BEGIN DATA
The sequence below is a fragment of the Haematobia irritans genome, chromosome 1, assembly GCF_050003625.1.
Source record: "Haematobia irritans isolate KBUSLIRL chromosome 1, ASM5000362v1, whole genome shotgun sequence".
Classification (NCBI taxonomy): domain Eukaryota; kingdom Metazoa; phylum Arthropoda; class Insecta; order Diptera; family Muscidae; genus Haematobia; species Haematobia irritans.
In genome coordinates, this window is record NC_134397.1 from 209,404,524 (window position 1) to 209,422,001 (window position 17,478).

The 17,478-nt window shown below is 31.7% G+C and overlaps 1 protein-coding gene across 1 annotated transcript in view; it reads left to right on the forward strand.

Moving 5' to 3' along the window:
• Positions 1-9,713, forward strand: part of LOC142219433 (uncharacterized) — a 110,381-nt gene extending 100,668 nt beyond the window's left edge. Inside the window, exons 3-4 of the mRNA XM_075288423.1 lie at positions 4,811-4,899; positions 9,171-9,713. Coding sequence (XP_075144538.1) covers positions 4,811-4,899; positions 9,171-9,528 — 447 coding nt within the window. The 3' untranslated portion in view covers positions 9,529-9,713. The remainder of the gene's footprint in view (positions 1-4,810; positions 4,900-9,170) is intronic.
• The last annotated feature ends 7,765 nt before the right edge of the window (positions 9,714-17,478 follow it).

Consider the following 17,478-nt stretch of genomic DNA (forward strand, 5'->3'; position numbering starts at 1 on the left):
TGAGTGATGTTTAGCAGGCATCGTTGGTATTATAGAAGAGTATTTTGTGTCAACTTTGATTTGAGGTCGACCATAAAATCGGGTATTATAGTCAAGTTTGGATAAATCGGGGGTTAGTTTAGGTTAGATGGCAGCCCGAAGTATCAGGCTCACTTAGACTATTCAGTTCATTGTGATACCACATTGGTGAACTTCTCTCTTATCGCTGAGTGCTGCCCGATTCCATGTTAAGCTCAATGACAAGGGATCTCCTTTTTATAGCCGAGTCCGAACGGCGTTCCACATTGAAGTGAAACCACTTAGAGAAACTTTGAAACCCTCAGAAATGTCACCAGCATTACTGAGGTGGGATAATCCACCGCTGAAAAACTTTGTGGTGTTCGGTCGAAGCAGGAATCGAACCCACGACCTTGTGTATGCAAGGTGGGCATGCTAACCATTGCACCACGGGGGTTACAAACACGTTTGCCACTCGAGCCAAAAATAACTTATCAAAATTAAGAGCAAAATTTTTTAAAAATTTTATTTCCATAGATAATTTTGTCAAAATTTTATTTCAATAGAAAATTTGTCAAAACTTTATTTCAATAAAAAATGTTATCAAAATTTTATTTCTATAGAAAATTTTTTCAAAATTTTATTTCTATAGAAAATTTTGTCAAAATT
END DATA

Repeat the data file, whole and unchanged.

The sequence below is a fragment of the Haematobia irritans genome, chromosome 1, assembly GCF_050003625.1.
Source record: "Haematobia irritans isolate KBUSLIRL chromosome 1, ASM5000362v1, whole genome shotgun sequence".
Classification (NCBI taxonomy): domain Eukaryota; kingdom Metazoa; phylum Arthropoda; class Insecta; order Diptera; family Muscidae; genus Haematobia; species Haematobia irritans.
In genome coordinates, this window is record NC_134397.1 from 209,404,524 (window position 1) to 209,422,001 (window position 17,478).

The 17,478-nt window shown below is 31.7% G+C and overlaps 1 protein-coding gene across 1 annotated transcript in view; it reads left to right on the forward strand.

Moving 5' to 3' along the window:
• Positions 1-9,713, forward strand: part of LOC142219433 (uncharacterized) — a 110,381-nt gene extending 100,668 nt beyond the window's left edge. Inside the window, exons 3-4 of the mRNA XM_075288423.1 lie at positions 4,811-4,899; positions 9,171-9,713. Coding sequence (XP_075144538.1) covers positions 4,811-4,899; positions 9,171-9,528 — 447 coding nt within the window. The 3' untranslated portion in view covers positions 9,529-9,713. The remainder of the gene's footprint in view (positions 1-4,810; positions 4,900-9,170) is intronic.
• The last annotated feature ends 7,765 nt before the right edge of the window (positions 9,714-17,478 follow it).

Consider the following 17,478-nt stretch of genomic DNA (forward strand, 5'->3'; position numbering starts at 1 on the left):
TGAGTGATGTTTAGCAGGCATCGTTGGTATTATAGAAGAGTATTTTGTGTCAACTTTGATTTGAGGTCGACCATAAAATCGGGTATTATAGTCAAGTTTGGATAAATCGGGGGTTAGTTTAGGTTAGATGGCAGCCCGAAGTATCAGGCTCACTTAGACTATTCAGTTCATTGTGATACCACATTGGTGAACTTCTCTCTTATCGCTGAGTGCTGCCCGATTCCATGTTAAGCTCAATGACAAGGGATCTCCTTTTTATAGCCGAGTCCGAACGGCGTTCCACATTGAAGTGAAACCACTTAGAGAAACTTTGAAACCCTCAGAAATGTCACCAGCATTACTGAGGTGGGATAATCCACCGCTGAAAAACTTTGTGGTGTTCGGTCGAAGCAGGAATCGAACCCACGACCTTGTGTATGCAAGGTGGGCATGCTAACCATTGCACCACGGGGGTTACAAACACGTTTGCCACTCGAGCCAAAAATAACTTATCAAAATTAAGAGCAAAATTTTTTAAAAATTTTATTTCCATAGATAATTTTGTCAAAATTTTATTTCAATAGAAAATTTGTCAAAACTTTATTTCAATAAAAAATGTTATCAAAATTTTATTTCTATAGAAAATTTTTTCAAAATTTTATTTCTATAGAAAATTTTGTCAAAATT